Saturday, December 11, 2010

What to Anticipate If Your Child Comes Into Trouble Online

Are the parent of a child or teen who uses the internet? As much as we would all like to believe that are kids are protected when using the internet, there are certain situations that may, unfortunately, arise. It is important to remember that most kids use the internet to converse with their friends or to make new friends, not just to do do research for school projects. If your kid finds themselves in trouble online and comes to you, do you know what you can or must do?

As it was before stated, numerous situations can develop online that have the potential to be dangerous. One of those situations is when private information is exchanged with a stranger. Has your youngster recently given away your phone number, address, or their email address to someone who they don’t in truth know?

If so, be sure to adjust as much information as possible. This could involve changing your home phone number or your child’s cell phone number or email address. Be sure to take additional safety steps, such as always being conscious of your surrounds, locking your home and car, and you could also want to contact your local authorities. Be sure to talk to your teen about the dangers of exchanging personal information online.

In keeping with exchanging personal information online, your child may end up talking to an adult, thinking that they are another teenager or close to their age. If that is the case, your child is likely commerce with an internet predator, who can be old sufficient to be a parent or a grandparent.

If your child has made contact, on purpose or accidentally, with an adult person online, has any personal information been exchanged? If so, change that information, like your child’s email address, cell phone, or even if your home phone number. Make sure that the contact stops straight away. Contact the authorities, school officials, and make sure that all family members know. Get as much information you can about the real person behind the computer. The police could be able to assist you do so.

Many high school and junior high school students use social networking websites, like MySpace. Sadly, many also mistakenly consider that it is a good idea to try to look “cool,” online and at any cost. Your child may post pictures or videos of themselves online doing illegal activities, like smoking or drinking underage, stealing, or doing drugs.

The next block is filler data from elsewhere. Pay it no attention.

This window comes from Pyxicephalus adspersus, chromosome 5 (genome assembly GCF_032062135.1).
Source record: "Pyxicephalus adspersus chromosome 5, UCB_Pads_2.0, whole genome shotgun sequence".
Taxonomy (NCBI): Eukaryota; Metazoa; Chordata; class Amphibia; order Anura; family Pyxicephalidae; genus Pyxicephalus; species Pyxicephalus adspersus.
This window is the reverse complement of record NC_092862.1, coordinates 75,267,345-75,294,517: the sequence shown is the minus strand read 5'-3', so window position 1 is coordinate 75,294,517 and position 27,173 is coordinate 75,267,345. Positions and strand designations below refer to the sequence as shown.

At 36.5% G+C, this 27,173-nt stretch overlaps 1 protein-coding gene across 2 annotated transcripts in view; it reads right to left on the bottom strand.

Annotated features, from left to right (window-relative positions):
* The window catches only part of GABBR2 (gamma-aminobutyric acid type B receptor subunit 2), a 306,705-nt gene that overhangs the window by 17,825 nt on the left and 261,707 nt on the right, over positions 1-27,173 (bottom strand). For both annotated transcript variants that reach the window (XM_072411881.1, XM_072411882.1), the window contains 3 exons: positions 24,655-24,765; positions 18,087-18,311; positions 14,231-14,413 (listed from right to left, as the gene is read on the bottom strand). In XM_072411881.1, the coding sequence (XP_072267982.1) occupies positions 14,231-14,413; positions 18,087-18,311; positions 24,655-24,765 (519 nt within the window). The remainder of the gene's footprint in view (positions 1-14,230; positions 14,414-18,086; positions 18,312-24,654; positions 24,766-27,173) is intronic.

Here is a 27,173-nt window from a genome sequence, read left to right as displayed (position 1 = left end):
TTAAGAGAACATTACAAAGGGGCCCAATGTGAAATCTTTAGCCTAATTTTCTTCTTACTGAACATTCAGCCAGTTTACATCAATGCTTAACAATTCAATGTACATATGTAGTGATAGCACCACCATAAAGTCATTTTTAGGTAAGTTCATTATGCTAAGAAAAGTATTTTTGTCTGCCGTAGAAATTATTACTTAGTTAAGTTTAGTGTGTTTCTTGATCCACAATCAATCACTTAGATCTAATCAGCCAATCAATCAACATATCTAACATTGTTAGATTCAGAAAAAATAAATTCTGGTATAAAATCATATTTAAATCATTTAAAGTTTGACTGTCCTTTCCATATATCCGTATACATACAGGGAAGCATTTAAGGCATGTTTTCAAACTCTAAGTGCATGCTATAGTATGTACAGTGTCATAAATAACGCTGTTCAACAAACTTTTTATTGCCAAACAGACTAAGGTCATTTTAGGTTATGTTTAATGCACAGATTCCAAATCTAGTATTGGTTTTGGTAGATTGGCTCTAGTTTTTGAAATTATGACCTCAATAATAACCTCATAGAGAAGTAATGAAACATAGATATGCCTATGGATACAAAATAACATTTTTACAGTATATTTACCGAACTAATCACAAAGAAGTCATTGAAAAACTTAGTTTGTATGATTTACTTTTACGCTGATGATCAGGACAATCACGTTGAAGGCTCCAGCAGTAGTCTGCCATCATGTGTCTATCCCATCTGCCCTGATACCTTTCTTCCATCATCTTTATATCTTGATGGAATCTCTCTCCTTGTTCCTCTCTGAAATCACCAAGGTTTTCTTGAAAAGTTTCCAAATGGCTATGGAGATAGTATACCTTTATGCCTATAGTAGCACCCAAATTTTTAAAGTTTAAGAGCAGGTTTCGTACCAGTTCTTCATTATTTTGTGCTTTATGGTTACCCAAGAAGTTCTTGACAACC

If this is something that your teen has done, be sure to take away the pictures or videos right away. If your child’s pictures or videos have been viewed by school officials or authorities, they may be facing punishment. A lawyer should be called if your teen is arrested. If your child is suspended from school or extra curricular activities, speak to school officials. What can be done by both you, the parent, and your child?

Online harassment is another ordinary problem that kids, namely junior high school and high school students face. This harassment can be done by a complete foreigner, an online friend, or a friend right at school. When friends have a falling out or even just a simple disagreement, many turn to the internet to seek revenge, as it is easy to hide behind a computer.

If your child finds themselves a victim of online harassment, the authorities should be contacted. This is mainly important if your child does not in fact know, in person, the individual who is making threats or spreading harmful rumors. If the individual doing so is a former friend or another individual at school, there are a number of steps that you can take. If you know the teenager and their parents, consider arranging a meeting, but be careful and use your best decision. Alternatives engage contacting the authorities or the school.

As you can see, there are a number of troubling and potentially unsafe situations that your child can find themselves in online. Just make positive that you, as the parent, take steps to help and protect your child.

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Learning Opportunities in Video Games for Your Kids

Who would have ever thought that video games - a form of amusement - might improve the minds of those that play them! The reality is that among all the cool graphics, the fantastic music, and the interesting plots, educational opportunities are be plentiful - and to find them, one only needs to look at them a little closer. Video games improve strategic thinking. Rare is the video game that doesn’t require its player to make a decision two or three steps ahead of a present situation. With steady play, players quickly learn the advantage of strategic idea and they begin to apply it to actual world opportunities.